Caixin
May 03, 2016 06:35 PM

Investor Accuses ABC of Insider Trading over Sale of State-Owned Firm's Bonds

(Beijing) – An investor who bought a bond issued by troubled state-owned company China Railway Materials Co. (CRM) has asked authorities to investigate its lead underwriter, Agricultural Bank of China, for insider trading, an accusation the financial institution denies.

The investor, who spoke to Caixin on condition his name not be published, said his firm had requested the National Association of Financial Market Institutional Investors (NAFMII), which oversees the interbank bond market, to probe whether ABC "sought benefits for itself by using its advantageous access to information."

His main complaint was that the bank sold a large amount of bonds issued by CRM shortly before the SOE said it had trouble repaying debts and suspended trades of all of its outstanding bonds, worth a combined 16.8 billion yuan, on April 11.

The investor said his firm bought nearly 300 million yuan worth of one of the troubled bonds on March 21 through a securities firm's asset management program.

He said the bond's price at the time was normal, indicating the market had no idea it would be suspended. "Otherwise no one would have bought it," he said.

The investor suspected the bank dumped the bond it underwrote for CRM, which is due to mature in August, because it knew the firm would have trouble repaying the debt before the market caught wind of the situation.

He added that the bank's executives were among the representatives of 19 of CRM's major creditors at a meeting held on April 5 to address the firm's financial problems – possibly through a debt restructuring – and the SOE did not tell the public about the gathering until April 13, two days after it halted the trades of its bonds.

The meeting was organized by officials from the China Banking Regulatory Commission and the State-owned Assets Supervision and Administration Commission, which directly regulates the CRM, the country's largest supplier of railroad construction wares, according to the firm's announcement.

ABC denied the accusation, stating in a written reply to Caixin that its sales of the bond in question were handled by its investment and trading department in accordance with the law and regulations.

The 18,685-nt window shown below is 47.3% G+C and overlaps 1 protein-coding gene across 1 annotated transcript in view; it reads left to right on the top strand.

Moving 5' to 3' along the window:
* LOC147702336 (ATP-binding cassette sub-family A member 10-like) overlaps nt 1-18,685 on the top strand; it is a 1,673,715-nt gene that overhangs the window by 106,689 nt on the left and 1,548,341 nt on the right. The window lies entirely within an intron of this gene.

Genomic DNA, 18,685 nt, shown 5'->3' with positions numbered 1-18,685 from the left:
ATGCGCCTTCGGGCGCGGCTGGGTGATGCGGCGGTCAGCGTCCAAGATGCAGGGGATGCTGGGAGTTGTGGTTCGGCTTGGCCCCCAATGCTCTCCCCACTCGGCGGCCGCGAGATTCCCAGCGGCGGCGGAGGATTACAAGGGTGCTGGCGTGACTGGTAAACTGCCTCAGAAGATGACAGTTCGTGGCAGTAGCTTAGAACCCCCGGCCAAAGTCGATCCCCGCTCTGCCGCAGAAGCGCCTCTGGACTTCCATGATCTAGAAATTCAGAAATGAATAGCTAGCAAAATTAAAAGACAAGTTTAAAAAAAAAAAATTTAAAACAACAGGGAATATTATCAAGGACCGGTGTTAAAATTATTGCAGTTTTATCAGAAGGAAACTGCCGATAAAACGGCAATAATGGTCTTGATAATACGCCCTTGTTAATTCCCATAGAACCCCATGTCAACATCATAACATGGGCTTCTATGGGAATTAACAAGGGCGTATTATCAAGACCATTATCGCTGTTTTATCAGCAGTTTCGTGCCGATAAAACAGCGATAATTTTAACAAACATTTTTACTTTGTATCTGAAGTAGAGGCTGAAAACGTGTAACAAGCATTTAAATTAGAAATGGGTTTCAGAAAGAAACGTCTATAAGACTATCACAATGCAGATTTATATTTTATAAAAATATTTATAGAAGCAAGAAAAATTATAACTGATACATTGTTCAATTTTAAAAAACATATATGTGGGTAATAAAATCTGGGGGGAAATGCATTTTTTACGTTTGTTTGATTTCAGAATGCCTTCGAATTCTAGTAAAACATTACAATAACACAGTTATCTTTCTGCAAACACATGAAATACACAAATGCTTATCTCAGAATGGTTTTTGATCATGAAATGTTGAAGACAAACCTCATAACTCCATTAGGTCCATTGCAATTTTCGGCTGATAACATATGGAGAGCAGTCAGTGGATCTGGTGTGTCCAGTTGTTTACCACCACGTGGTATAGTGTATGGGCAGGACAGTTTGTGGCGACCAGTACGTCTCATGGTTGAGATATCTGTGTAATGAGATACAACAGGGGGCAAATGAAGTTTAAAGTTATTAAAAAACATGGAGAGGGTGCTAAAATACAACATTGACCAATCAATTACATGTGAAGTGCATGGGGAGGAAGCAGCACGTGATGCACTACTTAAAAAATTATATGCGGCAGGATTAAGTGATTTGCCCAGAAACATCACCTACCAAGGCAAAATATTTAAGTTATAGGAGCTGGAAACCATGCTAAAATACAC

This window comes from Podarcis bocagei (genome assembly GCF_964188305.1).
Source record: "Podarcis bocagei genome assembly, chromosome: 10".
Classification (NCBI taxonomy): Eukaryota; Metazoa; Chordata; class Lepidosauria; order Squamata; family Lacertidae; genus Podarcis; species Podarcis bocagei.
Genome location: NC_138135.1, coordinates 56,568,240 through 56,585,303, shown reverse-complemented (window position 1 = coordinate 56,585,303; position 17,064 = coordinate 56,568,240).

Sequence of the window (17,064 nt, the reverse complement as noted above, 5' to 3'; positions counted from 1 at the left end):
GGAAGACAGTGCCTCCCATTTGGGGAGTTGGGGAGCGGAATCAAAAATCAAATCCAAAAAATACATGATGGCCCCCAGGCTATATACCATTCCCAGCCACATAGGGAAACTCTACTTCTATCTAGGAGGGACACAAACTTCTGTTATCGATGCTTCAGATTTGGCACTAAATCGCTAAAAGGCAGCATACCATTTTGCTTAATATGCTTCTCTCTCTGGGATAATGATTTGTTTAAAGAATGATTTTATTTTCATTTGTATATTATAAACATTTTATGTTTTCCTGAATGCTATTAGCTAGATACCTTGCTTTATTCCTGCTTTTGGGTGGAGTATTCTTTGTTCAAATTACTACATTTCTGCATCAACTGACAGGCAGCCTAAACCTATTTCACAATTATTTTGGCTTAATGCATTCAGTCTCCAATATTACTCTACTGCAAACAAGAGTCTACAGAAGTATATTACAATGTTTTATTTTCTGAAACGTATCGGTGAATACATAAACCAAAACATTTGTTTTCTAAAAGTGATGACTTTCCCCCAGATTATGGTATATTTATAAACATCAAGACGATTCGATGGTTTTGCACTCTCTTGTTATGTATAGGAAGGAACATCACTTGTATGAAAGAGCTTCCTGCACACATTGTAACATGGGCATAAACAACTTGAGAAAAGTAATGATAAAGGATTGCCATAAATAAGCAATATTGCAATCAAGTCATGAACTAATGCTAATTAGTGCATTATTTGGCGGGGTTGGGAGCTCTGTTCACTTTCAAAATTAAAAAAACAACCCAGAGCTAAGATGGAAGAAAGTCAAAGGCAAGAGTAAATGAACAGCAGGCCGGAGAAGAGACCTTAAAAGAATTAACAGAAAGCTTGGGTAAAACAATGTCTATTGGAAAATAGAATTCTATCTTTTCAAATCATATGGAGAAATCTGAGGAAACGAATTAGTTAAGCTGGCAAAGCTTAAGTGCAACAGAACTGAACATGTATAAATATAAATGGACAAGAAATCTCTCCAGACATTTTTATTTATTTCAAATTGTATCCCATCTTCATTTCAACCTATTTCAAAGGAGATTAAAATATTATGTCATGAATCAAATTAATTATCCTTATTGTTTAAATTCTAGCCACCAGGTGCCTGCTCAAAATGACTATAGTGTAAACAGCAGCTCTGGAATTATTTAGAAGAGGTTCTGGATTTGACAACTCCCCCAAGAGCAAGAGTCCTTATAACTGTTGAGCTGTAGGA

The department could not have exploited any information because there is a strict firewall mechanism between it and the bond underwriting department, the statement said.

It added that the trading department's records of completed sales involving the bond spanned from 2014 to March 21, and all transactions were conducted at a reasonable price.

An employee of NAFMII said the regulator has responded to the investor's request, and was "in the middle of going over and investigating CRM's previous transactions that were relevant."

"But determining whether insider trading is involved is complicated and requires a lot of evidence gathering," he said.

In China, the burden falls on the accused to prove that it did not take advantage of any insider information, a legal specialist working at the Shanghai Stock Exchange said. If convicted, the transgressor may face criminal liability if its actions caused other investors to suffer a big loss, he said.

The bond trading halt of CRM has sent shockwaves through China's bond market, which until recently still viewed bonds from a central government-run enterprise as risk free.

Before CRM announced the suspension, investors were already talking about the firm's apparent financial turmoil. A source close to NAFMII said the speculation prompted the regulator to advise CRM to halt trading.

Given all sorts of widely spread and yet unsubstantiated speculation about the firm's financial conditions, "continued trading would lead more investors to buy (CRM's bonds) at a loss and hurt more people's interests," the regulator concluded, the source said.

(Rewritten by Wang Yuqian)

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